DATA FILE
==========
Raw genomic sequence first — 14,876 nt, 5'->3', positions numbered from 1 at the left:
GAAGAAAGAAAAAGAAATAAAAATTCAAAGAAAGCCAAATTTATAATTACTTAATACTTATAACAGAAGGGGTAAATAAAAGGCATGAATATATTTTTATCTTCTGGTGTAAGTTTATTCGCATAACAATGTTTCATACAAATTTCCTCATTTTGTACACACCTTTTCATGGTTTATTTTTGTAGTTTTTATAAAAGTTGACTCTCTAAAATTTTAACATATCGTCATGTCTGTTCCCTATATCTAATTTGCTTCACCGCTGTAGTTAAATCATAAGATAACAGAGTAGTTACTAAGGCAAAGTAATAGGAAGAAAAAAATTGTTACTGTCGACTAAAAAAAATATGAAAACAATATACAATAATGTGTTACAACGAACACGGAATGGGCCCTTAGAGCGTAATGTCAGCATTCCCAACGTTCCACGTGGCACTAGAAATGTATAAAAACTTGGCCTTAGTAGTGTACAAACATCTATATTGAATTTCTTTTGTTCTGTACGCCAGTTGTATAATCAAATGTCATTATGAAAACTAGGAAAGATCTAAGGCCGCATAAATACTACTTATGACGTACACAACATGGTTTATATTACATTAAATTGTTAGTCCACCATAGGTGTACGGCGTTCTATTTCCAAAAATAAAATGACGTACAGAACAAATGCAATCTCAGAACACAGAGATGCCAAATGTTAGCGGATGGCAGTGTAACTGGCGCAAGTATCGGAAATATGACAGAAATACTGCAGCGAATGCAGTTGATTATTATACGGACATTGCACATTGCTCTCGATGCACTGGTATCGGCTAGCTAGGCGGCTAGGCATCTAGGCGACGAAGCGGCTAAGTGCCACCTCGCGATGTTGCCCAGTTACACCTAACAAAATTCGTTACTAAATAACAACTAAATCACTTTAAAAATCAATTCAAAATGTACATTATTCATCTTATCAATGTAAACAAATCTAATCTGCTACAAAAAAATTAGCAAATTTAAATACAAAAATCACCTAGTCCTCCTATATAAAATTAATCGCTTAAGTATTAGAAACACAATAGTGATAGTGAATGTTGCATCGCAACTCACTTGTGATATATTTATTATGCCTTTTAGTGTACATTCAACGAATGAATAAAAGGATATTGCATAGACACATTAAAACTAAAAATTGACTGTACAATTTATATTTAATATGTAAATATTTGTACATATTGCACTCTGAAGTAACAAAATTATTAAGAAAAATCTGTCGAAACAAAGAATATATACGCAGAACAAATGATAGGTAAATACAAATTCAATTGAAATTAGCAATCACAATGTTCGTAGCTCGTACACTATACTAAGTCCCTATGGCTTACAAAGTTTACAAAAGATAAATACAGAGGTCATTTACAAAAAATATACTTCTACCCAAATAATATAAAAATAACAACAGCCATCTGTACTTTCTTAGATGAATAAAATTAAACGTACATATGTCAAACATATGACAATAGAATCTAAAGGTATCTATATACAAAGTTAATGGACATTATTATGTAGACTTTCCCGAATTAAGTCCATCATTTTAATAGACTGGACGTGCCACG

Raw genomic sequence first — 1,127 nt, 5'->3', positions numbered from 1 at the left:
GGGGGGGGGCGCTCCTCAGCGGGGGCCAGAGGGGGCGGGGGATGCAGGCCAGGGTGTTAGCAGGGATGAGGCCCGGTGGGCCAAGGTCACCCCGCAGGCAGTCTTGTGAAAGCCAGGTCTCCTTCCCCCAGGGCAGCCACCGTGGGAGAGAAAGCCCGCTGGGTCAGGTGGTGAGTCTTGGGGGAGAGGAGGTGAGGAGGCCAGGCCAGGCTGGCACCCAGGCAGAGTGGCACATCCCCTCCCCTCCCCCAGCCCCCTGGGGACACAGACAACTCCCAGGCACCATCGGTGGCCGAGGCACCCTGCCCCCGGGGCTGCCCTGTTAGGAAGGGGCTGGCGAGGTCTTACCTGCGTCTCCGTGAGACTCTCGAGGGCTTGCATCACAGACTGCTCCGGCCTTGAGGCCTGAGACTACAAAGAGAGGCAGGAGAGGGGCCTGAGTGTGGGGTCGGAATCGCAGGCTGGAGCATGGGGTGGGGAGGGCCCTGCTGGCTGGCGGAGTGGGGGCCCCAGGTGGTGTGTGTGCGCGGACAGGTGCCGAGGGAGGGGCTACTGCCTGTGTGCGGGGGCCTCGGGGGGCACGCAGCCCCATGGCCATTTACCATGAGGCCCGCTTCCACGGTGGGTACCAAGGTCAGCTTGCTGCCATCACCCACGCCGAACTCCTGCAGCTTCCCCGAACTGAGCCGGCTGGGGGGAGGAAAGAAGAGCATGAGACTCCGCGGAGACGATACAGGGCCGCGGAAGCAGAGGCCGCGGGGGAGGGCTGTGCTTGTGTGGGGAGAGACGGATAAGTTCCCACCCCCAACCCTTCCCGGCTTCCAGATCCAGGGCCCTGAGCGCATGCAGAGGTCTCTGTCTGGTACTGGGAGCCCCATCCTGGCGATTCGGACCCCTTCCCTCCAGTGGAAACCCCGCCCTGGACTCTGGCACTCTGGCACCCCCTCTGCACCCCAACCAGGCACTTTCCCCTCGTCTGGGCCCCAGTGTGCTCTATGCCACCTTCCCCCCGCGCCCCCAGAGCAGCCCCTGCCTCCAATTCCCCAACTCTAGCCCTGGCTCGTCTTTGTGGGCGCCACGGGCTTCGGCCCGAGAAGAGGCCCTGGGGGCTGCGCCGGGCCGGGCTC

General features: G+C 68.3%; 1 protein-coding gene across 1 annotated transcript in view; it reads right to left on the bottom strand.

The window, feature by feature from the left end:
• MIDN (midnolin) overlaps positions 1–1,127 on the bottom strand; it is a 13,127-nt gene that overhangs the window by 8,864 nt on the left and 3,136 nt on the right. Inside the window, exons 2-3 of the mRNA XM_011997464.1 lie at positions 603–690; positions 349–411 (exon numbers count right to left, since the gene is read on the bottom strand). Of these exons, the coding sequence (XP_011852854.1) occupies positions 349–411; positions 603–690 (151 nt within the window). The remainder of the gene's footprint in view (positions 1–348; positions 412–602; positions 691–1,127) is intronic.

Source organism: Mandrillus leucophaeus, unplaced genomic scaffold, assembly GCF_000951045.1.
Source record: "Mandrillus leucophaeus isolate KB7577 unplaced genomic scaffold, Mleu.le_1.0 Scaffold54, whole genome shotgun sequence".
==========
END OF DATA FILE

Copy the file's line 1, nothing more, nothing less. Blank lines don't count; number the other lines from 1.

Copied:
Raw genomic sequence first — 14,876 nt, 5'->3', positions numbered from 1 at the left: